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News Japan and China’s abuse of the Uyghurs


Unswerving cyclist
14 Mar 2002
Over the past few months, I have been following the developments in Xinjiang with sadness and disbelief. The scale and the intensity of China's assimilation of the Uyghur population are unprecedented, the ruthless hi-tech-supported eradication of their history, language, and cultural properties heart-breaking.

I support the declaration of 39 nations condemning China's human rights abuses and hope that more nations and global enterprises join the protests and boycotts. On a side-note: Islamic nations are conspicuously absent from those protests and show surprisingly little enthusiasm to support their fellow Muslim. The issue poses a diplomatic predicament for Japan, too.

Here is an interesting piece by the NYT on Japan's untenable silence in the face of the Uyghur plight:

I'd be very interested in what our members think about the questions below:
  • How long will Japan's government be able to maintain its "neutrality"?
  • Which will win: commercial interests or human rights?
As in the West, views toward China have hardened in recent years among the Japanese public, not just over Xinjiang, but also Beijing's crushing of democratic freedoms in Hong Kong and its military presence in the seas near Japan.

  • What are your views on China's expansionism (South China Sea, Himalaya, Senkaku, etc.), and how can it be countered?

Disclaimer: This thread is not meant to evolve into China-bashing but born out of concern over the Chinese government's growing belligerence towards its many neighbours and its disrespect for human rights.
Reading the article, I was pleasantly surprised that there had been as much discussion among Japanese politicians as there has been.

Regarding the Uighurs, economics will win out. China is a massive trading partner and Japan's response to problems in other countries that do not affect its national interest is muted at the best of times. At most they will add their name to an international statement if enough other countries do so first.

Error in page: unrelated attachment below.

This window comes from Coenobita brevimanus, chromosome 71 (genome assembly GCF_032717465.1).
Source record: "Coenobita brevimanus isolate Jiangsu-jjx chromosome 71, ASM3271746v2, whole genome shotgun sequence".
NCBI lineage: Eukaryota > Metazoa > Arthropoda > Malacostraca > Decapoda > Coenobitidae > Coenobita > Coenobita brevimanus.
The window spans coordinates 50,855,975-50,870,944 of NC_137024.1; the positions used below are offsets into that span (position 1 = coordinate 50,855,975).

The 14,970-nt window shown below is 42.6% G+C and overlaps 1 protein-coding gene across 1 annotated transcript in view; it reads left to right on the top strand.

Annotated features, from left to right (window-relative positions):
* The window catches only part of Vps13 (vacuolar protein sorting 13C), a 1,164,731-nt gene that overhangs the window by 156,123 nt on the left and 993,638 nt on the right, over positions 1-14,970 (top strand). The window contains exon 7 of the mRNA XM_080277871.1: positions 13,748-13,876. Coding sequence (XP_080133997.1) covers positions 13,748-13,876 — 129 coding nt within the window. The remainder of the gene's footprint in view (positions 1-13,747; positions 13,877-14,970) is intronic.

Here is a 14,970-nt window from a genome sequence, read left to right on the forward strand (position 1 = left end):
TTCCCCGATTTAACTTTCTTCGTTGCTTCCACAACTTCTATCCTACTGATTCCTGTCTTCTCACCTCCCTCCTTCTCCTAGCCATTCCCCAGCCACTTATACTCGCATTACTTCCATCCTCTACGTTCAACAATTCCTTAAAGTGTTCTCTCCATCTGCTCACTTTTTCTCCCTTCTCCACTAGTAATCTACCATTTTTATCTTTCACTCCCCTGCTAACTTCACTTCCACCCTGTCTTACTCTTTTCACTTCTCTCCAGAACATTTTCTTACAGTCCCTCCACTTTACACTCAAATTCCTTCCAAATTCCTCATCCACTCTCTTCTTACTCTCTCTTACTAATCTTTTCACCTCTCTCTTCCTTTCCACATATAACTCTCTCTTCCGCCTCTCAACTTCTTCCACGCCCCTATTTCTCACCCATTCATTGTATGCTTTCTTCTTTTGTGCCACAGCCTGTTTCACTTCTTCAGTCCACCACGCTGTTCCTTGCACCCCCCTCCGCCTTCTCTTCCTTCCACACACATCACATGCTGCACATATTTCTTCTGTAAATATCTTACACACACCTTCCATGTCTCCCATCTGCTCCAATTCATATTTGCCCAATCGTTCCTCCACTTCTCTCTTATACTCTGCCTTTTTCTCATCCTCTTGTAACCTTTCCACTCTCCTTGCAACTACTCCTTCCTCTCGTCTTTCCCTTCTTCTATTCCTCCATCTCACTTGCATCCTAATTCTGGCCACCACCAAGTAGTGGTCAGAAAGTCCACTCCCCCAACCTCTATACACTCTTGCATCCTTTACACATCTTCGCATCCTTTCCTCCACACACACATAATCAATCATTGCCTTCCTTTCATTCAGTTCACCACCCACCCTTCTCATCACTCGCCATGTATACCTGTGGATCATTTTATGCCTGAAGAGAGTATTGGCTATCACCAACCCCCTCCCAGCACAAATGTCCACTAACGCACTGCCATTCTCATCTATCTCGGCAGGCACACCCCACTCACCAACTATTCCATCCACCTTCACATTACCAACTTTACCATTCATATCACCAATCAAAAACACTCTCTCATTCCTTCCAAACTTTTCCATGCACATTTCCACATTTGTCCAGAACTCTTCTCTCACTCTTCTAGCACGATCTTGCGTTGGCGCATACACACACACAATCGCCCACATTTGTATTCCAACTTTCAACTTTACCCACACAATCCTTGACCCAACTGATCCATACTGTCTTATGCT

I liked your reply, @Lothor, although I cant't say I like it. 😅

I wonder how sincere the other 39 nations are in their outrage and commitment. A solidary alliance of democratic nations could make an impression on China and set limits to their expansionist and authoritarian tendencies. Just one across their bows.

History had taught us that appeasement (even for the sake of the sacred economy) doesn't always end well.

Ok, back to daydreaming... :)
I'm expecting the US to sell Taiwan to China under our present leadership. Our government will huff & puff and blow some hot air , but do little or nothing. With all the money China is raking in , selling it's inexpensive goods around the world , they have been able to enlarge all their military forces large enough to take on any and all comers. They have been making efforts to get Russia as a close friend if there's trouble , more than likely , Russia will not interfere with anything they do.
The Japan Uyghur Association, in cooperation with Human Rights Now keeps up the pressure on Japanese companies urging them to check whether their Chinese partners use factories that benefit from forced Muslim minority labour. They criticized 14 Japanese firms for being slow in taking action over possible human rights abuses in their supply chains compared to their global rivals.

The 14 were named last year in a report by the Australian Strategic Policy Institute think tank, which identified over 80 global brands "directly or indirectly benefiting from the use of Uyghur workers outside Xinjiang through abusive labour transfer programs." The association said it had sent written inquiries to these companies about how they plan to address the issue. The firms include Fast Retailing Co., operator of the Uniqlo casual clothing brand, Sony Group Corp. and Toshiba Corp. All 14 companies except for Panasonic Corp., which gave no response, either denied transactions with the Chinese businesses in question or said they could not confirm if their business partners were involved in forced labour, according to the association and the Tokyo-based human rights group. They added that most companies said they would suspend their operations if human rights violations are discovered in their supply chain.